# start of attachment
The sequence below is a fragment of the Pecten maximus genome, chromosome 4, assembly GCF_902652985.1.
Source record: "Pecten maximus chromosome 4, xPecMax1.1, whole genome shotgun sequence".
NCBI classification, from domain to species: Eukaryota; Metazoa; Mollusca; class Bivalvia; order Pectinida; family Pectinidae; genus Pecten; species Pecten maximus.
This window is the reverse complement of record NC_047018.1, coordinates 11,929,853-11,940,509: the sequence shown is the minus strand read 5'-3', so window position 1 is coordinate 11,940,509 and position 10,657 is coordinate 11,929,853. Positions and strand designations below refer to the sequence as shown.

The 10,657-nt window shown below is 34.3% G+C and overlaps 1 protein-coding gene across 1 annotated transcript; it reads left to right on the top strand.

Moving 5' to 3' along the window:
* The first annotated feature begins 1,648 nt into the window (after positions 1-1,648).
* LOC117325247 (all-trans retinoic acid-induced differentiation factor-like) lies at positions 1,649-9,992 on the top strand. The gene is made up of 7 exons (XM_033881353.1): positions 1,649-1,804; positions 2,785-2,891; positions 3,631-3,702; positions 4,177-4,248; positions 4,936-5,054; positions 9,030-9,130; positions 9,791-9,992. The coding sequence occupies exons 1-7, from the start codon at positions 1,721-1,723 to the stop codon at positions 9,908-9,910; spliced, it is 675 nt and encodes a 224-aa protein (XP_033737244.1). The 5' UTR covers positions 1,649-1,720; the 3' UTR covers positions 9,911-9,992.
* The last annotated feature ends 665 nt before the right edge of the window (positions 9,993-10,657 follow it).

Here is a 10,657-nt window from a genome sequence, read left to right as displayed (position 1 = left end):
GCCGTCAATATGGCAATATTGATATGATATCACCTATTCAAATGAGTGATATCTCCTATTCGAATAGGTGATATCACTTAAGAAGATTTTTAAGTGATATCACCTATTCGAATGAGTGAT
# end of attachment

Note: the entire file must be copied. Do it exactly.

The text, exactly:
The sequence below is a fragment of the Pecten maximus genome, chromosome 4, assembly GCF_902652985.1.
Source record: "Pecten maximus chromosome 4, xPecMax1.1, whole genome shotgun sequence".
NCBI classification, from domain to species: Eukaryota; Metazoa; Mollusca; class Bivalvia; order Pectinida; family Pectinidae; genus Pecten; species Pecten maximus.
This window is the reverse complement of record NC_047018.1, coordinates 11,929,853-11,940,509: the sequence shown is the minus strand read 5'-3', so window position 1 is coordinate 11,940,509 and position 10,657 is coordinate 11,929,853. Positions and strand designations below refer to the sequence as shown.

The 10,657-nt window shown below is 34.3% G+C and overlaps 1 protein-coding gene across 1 annotated transcript; it reads left to right on the top strand.

Moving 5' to 3' along the window:
* The first annotated feature begins 1,648 nt into the window (after positions 1-1,648).
* LOC117325247 (all-trans retinoic acid-induced differentiation factor-like) lies at positions 1,649-9,992 on the top strand. The gene is made up of 7 exons (XM_033881353.1): positions 1,649-1,804; positions 2,785-2,891; positions 3,631-3,702; positions 4,177-4,248; positions 4,936-5,054; positions 9,030-9,130; positions 9,791-9,992. The coding sequence occupies exons 1-7, from the start codon at positions 1,721-1,723 to the stop codon at positions 9,908-9,910; spliced, it is 675 nt and encodes a 224-aa protein (XP_033737244.1). The 5' UTR covers positions 1,649-1,720; the 3' UTR covers positions 9,911-9,992.
* The last annotated feature ends 665 nt before the right edge of the window (positions 9,993-10,657 follow it).

Here is a 10,657-nt window from a genome sequence, read left to right as displayed (position 1 = left end):
GCCGTCAATATGGCAATATTGATATGATATCACCTATTCAAATGAGTGATATCTCCTATTCGAATAGGTGATATCACTTAAGAAGATTTTTAAGTGATATCACCTATTCGAATGAGTGAT